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Benedikt Kautsky’s Description of the Concentration Camp Hierarchy (Retrospective Account, 1961)

In general terms, the actual purpose of concentration camps was not to rehabilitate inmates, but to punish them through humiliation, torture, and economic exploitation. The standardized brutality of the guards meant that a camp stay often became a death sentence for inmates, whose allegedly hostile political, racial, sexual, religious, or social attributes made them unfit for the general population. The SS created a cruel hierarchy within the camps, assigning inmates to groups of greater or lesser prestige, thereby stoking the competition for internal survival. By pitting various groups against each other, the SS created an extremely effective system whereby inmates controlled and regulated themselves. Colored triangles sewn onto camp uniforms identified inmates by their respective “offenses.” Political inmates, for example, wore red triangles and were referred to as “reds.” Criminals wore green, Jews yellow, homosexuals pink, Sinti, Roma, and “asocials” black, and Jehovah’s Witnesses purple.

The following text by former camp prisoner Benedikt Kautsky (1894-1960) makes clear that an inmate’s chances for survival depended to a large extent on his (or her) ranking within the camp hierarchy. As a Socialist, Kautsky numbered among the political prisoners.

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The Top People

This term was used by the camp to describe the aristocracy. It contained various ranks. There were the camp leaders [Lagerältesten], the office capo, the capos of the work details, of the storerooms (personal effects, clothing, tools), the mail room, and the cashier's office. The kitchen and the canteen (both the ones for the prisoners and the ones for the SS), the men responsible for the sick bay, those from the Commandant's office (Political Department, Photography Department), then a few “great” block leaders and capos, above all those in charge of particular workshops and work details, but also a few people who were well-regarded such as officers' lackeys, sometimes also hairdressers and tailors. All these people, who owed their rank to the most varied causes, constituted a very diverse society. In some cases it really was due to their efficiency, in others it was their ability to curry favor with the SS or with prisoners who had already gone up in the world which proved decisive. There were extremely hard-working and efficient people alongside lazy and incompetent ones. Some shamelessly exploited their office at the expense of their fellow prisoners; others showed complete integrity.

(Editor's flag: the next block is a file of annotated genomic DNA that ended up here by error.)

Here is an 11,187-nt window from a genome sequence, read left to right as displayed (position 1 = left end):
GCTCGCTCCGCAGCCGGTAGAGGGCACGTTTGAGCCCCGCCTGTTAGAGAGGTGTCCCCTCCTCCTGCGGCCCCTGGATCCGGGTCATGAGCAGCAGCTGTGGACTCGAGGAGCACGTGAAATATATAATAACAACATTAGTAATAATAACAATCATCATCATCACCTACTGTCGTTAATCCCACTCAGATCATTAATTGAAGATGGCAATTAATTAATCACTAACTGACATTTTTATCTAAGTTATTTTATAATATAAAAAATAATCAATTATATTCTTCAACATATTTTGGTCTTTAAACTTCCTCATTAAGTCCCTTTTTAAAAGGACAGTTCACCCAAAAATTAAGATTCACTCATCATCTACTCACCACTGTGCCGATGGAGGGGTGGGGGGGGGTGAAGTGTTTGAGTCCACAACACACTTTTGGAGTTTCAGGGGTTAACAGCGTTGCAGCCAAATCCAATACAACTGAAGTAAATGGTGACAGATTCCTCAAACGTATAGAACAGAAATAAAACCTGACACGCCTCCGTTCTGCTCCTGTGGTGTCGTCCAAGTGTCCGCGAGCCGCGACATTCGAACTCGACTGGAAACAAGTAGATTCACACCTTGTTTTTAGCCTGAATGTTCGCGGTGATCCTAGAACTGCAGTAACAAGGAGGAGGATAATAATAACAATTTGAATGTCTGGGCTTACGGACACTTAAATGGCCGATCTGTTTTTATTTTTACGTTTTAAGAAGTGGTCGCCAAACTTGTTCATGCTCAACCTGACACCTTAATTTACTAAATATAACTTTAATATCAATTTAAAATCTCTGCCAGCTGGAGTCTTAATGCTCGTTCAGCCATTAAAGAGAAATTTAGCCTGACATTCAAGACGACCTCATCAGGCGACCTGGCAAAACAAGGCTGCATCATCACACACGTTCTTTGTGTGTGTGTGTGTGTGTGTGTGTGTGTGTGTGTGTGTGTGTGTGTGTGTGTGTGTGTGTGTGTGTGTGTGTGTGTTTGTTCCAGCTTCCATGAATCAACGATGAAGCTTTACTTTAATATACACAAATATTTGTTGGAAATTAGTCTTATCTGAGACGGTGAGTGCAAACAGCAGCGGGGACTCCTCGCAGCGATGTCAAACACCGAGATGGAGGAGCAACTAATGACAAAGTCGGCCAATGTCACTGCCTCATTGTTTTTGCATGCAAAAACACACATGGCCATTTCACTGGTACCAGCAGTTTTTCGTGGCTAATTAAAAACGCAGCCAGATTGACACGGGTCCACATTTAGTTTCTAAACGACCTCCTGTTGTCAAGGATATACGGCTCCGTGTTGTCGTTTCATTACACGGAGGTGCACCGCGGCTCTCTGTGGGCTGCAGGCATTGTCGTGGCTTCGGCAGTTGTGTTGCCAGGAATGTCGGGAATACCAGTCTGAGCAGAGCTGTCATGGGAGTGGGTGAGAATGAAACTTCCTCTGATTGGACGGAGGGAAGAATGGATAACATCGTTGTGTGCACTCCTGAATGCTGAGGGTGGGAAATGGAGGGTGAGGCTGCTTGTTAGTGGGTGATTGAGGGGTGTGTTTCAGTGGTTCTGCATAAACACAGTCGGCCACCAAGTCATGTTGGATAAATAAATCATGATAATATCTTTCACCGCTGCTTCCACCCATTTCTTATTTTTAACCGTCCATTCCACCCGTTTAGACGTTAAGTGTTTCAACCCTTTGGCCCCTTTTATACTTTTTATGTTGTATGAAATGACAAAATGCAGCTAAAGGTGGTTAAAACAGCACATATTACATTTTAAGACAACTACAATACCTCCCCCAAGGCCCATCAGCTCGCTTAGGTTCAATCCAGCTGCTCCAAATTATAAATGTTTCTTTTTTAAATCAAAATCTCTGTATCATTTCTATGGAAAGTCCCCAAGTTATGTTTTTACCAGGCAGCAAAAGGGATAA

In every camp there was a bitter struggle going on among these people. Since the majority of prisoners continued to have absolutely no influence, these struggles took the form of palace revolutions. The most despicable intrigues were sometimes launched, in which people did not shrink from involving the SS. There were also numerous occasions on which the SS cliques fought out their own battles with the aid and at the expense of the prisoners.

The struggles were particularly tough and ruthless where the Reds and the Greens were fighting for supremacy. The Greens were naturally absolutely unscrupulous in using the most vicious methods. They were particularly fond of doing down their opponents [platzen lassen], i.e. they reported alleged or real offences to the SS and got them to intervene. The Reds naturally had to respond in kind, although they mainly relied on their superior efficiency and honesty. But their opponents liked playing the trump card of accusing them of political unreliability and that worked on more than one occasion.

The prize for the winner was a big one. In the first place, it took a material form: better food, better accommodation, better clothing, more freedom at work, the realization of cultural aspirations even against the background of the most acute need. Many found that attractive. But even more attractive was the social aspect. Power and status had an enormous impact, particularly in these surroundings which were designed to oppress people. Naturally, one could not feel free, but one felt the lack of freedom much less keenly if one could give orders to others. The power that one exercised was incredibly great and the social distinction between this upper class of the top people and the dregs of the prisoners was crasser than that between bourgeoisie and proletariat in a democratic state.

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